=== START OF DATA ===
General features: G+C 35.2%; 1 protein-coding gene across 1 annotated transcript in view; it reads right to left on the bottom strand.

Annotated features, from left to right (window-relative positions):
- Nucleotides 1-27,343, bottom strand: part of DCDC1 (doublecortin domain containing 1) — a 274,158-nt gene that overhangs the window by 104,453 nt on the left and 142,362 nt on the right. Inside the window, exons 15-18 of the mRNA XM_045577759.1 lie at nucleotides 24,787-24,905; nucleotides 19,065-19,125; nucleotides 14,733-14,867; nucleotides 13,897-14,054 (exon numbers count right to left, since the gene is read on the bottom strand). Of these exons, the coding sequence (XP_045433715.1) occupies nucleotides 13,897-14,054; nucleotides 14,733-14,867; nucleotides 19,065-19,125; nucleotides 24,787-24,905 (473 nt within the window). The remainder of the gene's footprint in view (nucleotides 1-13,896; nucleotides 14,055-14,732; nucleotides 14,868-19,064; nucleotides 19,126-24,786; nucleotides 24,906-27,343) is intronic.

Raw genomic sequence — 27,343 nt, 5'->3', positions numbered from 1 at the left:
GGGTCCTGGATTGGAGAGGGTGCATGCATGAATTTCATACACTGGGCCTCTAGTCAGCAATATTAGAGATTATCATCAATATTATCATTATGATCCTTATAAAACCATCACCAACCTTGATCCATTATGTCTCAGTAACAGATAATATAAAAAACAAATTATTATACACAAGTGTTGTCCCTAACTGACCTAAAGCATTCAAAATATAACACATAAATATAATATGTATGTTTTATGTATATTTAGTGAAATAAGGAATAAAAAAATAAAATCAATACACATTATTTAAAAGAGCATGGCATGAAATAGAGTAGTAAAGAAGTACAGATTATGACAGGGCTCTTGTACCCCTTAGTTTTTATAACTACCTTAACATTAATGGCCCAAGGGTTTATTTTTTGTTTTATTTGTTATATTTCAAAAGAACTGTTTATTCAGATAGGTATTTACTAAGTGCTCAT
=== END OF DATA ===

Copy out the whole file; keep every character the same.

General features: G+C 35.2%; 1 protein-coding gene across 1 annotated transcript in view; it reads right to left on the bottom strand.

Annotated features, from left to right (window-relative positions):
- Nucleotides 1-27,343, bottom strand: part of DCDC1 (doublecortin domain containing 1) — a 274,158-nt gene that overhangs the window by 104,453 nt on the left and 142,362 nt on the right. Inside the window, exons 15-18 of the mRNA XM_045577759.1 lie at nucleotides 24,787-24,905; nucleotides 19,065-19,125; nucleotides 14,733-14,867; nucleotides 13,897-14,054 (exon numbers count right to left, since the gene is read on the bottom strand). Of these exons, the coding sequence (XP_045433715.1) occupies nucleotides 13,897-14,054; nucleotides 14,733-14,867; nucleotides 19,065-19,125; nucleotides 24,787-24,905 (473 nt within the window). The remainder of the gene's footprint in view (nucleotides 1-13,896; nucleotides 14,055-14,732; nucleotides 14,868-19,064; nucleotides 19,126-24,786; nucleotides 24,906-27,343) is intronic.

Raw genomic sequence — 27,343 nt, 5'->3', positions numbered from 1 at the left:
GGGTCCTGGATTGGAGAGGGTGCATGCATGAATTTCATACACTGGGCCTCTAGTCAGCAATATTAGAGATTATCATCAATATTATCATTATGATCCTTATAAAACCATCACCAACCTTGATCCATTATGTCTCAGTAACAGATAATATAAAAAACAAATTATTATACACAAGTGTTGTCCCTAACTGACCTAAAGCATTCAAAATATAACACATAAATATAATATGTATGTTTTATGTATATTTAGTGAAATAAGGAATAAAAAAATAAAATCAATACACATTATTTAAAAGAGCATGGCATGAAATAGAGTAGTAAAGAAGTACAGATTATGACAGGGCTCTTGTACCCCTTAGTTTTTATAACTACCTTAACATTAATGGCCCAAGGGTTTATTTTTTGTTTTATTTGTTATATTTCAAAAGAACTGTTTATTCAGATAGGTATTTACTAAGTGCTCAT